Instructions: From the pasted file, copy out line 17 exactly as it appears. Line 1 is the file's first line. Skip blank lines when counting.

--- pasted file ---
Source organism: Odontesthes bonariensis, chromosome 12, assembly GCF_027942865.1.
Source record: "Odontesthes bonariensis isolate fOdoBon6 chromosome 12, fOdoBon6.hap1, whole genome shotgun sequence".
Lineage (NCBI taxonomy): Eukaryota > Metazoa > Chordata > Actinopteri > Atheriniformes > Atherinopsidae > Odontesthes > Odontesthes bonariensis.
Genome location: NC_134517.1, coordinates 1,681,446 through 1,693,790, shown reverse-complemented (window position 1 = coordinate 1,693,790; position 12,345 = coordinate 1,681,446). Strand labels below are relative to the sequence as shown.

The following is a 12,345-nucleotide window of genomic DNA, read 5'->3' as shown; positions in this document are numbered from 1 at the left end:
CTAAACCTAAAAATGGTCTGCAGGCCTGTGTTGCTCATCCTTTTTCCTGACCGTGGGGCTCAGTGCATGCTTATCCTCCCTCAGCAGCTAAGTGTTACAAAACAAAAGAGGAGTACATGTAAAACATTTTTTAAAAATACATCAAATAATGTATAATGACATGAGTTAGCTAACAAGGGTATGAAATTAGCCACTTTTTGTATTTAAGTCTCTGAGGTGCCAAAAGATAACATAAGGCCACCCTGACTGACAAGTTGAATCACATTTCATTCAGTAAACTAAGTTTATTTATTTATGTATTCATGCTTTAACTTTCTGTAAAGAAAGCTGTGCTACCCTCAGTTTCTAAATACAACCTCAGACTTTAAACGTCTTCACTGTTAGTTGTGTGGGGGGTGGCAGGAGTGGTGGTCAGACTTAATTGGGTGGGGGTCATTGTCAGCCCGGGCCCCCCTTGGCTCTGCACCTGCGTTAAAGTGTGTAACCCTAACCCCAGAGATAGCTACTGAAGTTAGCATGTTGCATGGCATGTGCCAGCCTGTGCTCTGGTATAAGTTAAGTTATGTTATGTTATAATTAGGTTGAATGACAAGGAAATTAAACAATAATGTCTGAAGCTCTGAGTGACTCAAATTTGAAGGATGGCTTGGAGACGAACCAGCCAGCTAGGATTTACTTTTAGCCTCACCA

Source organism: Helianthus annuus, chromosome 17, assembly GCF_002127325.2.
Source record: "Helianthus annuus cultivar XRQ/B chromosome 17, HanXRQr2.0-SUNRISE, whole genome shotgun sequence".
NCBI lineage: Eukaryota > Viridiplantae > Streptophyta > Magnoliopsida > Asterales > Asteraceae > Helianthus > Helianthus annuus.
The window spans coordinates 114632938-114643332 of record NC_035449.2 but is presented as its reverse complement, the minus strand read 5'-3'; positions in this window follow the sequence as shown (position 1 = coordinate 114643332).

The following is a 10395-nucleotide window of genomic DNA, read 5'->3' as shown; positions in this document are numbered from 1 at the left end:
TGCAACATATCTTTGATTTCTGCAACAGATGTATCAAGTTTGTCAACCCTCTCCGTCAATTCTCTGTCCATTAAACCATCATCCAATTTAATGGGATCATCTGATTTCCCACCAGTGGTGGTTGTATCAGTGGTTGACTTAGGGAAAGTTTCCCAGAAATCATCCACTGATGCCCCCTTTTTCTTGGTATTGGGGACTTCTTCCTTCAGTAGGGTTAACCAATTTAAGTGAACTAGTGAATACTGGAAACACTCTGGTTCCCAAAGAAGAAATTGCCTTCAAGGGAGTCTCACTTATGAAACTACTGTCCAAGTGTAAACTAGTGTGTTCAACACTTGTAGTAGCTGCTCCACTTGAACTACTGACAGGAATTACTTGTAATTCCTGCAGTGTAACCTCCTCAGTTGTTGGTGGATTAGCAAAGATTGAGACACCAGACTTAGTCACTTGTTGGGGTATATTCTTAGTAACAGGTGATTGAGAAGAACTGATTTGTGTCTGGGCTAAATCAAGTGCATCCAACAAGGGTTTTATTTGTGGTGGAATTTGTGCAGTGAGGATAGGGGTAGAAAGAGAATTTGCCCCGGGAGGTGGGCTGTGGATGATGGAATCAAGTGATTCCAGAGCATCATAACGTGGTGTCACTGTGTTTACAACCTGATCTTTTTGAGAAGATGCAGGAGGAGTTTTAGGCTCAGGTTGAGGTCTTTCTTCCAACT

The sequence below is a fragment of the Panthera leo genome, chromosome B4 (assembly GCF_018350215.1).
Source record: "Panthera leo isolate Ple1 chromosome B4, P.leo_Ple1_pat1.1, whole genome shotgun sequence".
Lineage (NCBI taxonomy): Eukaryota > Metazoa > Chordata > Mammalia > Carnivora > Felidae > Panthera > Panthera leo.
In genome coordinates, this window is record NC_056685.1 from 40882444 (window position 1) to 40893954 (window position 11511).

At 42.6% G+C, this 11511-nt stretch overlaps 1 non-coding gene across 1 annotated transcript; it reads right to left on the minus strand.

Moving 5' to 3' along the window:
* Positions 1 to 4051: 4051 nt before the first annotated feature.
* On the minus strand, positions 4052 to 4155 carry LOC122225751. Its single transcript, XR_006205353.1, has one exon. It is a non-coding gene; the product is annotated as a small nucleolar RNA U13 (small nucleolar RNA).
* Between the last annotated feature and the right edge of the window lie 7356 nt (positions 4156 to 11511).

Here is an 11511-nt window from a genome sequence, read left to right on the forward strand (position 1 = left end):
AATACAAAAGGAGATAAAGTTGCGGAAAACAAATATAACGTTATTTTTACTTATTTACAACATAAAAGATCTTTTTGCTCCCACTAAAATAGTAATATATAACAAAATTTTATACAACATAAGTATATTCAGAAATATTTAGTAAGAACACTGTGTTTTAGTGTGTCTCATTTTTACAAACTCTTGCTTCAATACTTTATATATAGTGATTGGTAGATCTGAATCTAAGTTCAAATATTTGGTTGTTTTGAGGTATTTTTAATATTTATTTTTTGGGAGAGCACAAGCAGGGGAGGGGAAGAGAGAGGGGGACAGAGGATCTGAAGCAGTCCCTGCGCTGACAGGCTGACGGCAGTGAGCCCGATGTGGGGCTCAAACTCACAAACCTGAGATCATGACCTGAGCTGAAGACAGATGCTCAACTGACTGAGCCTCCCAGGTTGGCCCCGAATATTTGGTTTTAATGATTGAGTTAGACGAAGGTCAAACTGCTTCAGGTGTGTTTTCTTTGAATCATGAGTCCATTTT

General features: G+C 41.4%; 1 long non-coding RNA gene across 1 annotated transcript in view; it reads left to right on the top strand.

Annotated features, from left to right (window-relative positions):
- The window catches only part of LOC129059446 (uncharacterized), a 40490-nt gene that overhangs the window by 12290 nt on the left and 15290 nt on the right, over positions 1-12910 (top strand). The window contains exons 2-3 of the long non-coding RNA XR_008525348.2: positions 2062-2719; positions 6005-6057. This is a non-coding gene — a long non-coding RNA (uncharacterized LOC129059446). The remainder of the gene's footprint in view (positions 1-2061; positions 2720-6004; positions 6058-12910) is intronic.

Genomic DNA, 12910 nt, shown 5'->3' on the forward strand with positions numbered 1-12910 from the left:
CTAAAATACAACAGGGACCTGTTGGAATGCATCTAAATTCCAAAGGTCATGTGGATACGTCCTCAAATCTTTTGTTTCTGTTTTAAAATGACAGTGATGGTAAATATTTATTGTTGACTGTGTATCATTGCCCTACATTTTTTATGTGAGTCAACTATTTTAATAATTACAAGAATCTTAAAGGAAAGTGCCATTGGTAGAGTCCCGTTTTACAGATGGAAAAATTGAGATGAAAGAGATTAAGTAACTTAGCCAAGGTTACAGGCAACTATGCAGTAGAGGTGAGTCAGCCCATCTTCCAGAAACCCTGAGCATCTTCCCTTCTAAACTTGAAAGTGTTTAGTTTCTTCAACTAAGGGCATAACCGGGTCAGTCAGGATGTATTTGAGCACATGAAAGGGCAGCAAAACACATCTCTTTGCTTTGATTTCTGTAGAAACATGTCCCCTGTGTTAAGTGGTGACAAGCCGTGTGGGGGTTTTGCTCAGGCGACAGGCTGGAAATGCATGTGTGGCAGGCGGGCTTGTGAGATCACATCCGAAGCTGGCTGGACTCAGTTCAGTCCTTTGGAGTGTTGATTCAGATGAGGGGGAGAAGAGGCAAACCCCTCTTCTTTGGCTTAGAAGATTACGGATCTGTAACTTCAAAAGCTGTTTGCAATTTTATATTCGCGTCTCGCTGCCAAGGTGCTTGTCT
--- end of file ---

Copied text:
At 42.6% G+C, this 11511-nt stretch overlaps 1 non-coding gene across 1 annotated transcript; it reads right to left on the minus strand.